With anti-2SLGBTQI hate on the rise, and homophobia, biphobia, and transphobia remaining rampant in schools, it’s more important than ever that we all come together to create safe and inclusive schools for 2SLGBTQI students. Egale Canada’s new back-to-school resources have been developed to complement our existing Inclusive Schools initiatives that teachers across Canada have been using in their classrooms for decades.
Egale’s national report, Still in Every Class in Every School, shows that 2SLGBTQI students continue to face unacceptable amounts of discrimination, harassment, and bullying.
The report, conducted in partnership with researchers from the University of Winnipeg and the University of Manitoba, surveyed over 3,500 middle school and high school students across Canada. Of the many concerning findings within the report, we saw that 64 per cent of all participants reported hearing homophobic comments daily or weekly at school. The situation is particularly challenging for students who are trans and/or nonbinary, as trans and/or nonbinary students were the group most likely to report experiencing almost all forms of harassment and victimization. Of the trans respondents to the survey, 57 per cent had been targets of mean rumours or lies, and 79 per cent of trans students who had been the victims of physical harassment reported that teachers and staff were ineffective in addressing transphobic harassment.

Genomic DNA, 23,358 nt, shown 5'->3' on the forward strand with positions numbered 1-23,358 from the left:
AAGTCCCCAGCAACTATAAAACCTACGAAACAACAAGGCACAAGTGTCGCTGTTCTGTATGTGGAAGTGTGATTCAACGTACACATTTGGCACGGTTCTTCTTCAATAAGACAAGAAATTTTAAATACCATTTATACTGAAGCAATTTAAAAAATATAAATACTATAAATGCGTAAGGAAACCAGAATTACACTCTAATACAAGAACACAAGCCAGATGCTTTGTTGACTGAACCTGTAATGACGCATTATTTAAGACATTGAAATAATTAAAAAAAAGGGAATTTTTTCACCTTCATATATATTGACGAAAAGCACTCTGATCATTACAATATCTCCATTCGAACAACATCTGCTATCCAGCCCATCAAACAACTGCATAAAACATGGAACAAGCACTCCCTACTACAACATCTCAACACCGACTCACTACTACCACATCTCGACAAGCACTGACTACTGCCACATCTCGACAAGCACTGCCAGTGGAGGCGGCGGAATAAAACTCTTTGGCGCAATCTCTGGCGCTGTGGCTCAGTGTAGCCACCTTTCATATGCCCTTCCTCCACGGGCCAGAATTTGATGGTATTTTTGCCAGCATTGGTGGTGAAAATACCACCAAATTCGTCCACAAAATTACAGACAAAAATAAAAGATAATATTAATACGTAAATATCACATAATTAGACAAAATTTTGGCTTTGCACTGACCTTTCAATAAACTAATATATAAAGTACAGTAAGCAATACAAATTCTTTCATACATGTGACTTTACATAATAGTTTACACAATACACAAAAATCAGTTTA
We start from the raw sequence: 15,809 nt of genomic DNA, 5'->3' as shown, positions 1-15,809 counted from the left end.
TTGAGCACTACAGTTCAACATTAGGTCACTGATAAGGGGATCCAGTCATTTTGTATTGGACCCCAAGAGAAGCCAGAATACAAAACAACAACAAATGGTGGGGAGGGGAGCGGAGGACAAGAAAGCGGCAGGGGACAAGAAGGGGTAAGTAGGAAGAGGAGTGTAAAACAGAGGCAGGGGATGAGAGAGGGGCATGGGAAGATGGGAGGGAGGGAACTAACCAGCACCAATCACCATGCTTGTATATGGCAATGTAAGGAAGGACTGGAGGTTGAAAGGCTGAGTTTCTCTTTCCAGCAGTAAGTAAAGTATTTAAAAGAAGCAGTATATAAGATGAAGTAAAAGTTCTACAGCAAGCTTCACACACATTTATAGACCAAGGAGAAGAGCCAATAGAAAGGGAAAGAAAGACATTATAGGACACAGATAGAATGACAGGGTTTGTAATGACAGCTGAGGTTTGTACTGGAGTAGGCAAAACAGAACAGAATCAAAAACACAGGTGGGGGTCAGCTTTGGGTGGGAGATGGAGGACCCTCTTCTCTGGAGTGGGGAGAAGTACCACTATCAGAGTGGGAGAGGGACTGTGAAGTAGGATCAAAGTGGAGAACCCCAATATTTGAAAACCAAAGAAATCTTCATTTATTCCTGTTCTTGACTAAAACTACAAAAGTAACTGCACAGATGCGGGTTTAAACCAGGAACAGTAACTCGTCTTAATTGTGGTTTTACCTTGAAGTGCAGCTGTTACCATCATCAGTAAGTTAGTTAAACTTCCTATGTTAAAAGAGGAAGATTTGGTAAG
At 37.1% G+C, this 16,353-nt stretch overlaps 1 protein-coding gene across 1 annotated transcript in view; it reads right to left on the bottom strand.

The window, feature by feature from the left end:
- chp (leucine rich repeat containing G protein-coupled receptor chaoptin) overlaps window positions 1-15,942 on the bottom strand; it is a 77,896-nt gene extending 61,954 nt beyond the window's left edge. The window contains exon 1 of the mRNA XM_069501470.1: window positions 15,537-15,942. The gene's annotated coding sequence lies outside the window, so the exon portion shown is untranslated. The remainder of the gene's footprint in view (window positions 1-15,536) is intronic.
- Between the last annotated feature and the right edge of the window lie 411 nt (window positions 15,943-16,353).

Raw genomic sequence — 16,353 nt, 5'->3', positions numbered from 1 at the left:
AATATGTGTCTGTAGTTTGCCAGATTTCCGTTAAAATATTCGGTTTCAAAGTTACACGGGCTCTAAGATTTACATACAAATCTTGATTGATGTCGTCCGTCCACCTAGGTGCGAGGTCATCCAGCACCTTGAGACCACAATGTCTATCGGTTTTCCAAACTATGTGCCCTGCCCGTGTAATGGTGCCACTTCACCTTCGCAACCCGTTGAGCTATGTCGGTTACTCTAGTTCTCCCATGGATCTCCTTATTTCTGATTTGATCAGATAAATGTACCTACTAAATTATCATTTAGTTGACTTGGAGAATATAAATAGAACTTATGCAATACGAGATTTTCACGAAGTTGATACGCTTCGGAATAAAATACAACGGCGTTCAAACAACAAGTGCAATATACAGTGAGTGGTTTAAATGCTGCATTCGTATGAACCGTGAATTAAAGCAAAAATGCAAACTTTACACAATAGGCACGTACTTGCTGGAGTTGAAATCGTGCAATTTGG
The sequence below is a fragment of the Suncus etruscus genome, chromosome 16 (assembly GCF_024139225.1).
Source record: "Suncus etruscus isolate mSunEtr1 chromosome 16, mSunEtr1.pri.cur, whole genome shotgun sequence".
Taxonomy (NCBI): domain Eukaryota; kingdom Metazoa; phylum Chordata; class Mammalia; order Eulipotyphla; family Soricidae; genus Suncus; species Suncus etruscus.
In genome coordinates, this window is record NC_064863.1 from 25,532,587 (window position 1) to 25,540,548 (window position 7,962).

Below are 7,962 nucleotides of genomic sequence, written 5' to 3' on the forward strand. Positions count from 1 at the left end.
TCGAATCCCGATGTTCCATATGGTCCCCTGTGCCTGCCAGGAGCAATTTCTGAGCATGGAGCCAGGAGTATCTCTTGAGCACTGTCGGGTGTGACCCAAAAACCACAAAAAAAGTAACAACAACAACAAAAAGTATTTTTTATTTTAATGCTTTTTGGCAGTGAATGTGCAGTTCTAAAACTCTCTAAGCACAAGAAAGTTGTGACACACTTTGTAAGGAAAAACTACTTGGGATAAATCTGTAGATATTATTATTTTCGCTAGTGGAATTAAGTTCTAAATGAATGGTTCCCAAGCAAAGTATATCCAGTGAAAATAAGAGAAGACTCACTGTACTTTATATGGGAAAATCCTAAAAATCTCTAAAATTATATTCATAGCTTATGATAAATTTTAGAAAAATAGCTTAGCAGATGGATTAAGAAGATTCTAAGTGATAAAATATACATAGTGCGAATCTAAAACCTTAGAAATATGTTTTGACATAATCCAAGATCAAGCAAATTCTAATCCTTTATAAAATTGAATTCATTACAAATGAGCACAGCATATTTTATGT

As the report suggests, the impact of these negative experiences can result in a variety of adverse outcomes for 2SLGBTQI youth, including higher levels of emotional distress, more negative experiences in school, social marginalization, lower feelings of safety in schools, lower academic performance, and weaker school attachment.
It is also important to acknowledge that this reality in our schools is in addition to the undeniable rise in anti-2SLGBTQI hate that we are seeing across Canada and around the world. From coast to coast to coast, 2SLGBTQI community events are being protested, disrupted, and even cancelled due to safety concerns. For the first time ever, the federal government had to step in and provide emergency security funding to support organizations this Pride season amidst increased hate. Transphobia and homophobia are spreading through schools from board meetings to on-campus speaking engagements; at some schools, the Pride flag has been desecrated on numerous occasions. The message could not be more clear – our 2SLGBTQI communities are under attack.
Despite these deeply troubling circumstances, when students who participated in the Still in Every Class in Every School report were asked what they wanted their teachers to know about supporting 2SLGBTQI people, they provided inspiring and constructive feedback.
Specifically, students are asking their teachers to:
• understand why silence around 2SLGBTQI topics is harmful,
• stop making assumptions about their gender and/or sexual identities,
• use chosen pronouns,
• include 2SLGBTQI people in classroom examples,
• appreciate the importance of teacher support, and,
• acknowledge the barriers that many of them face.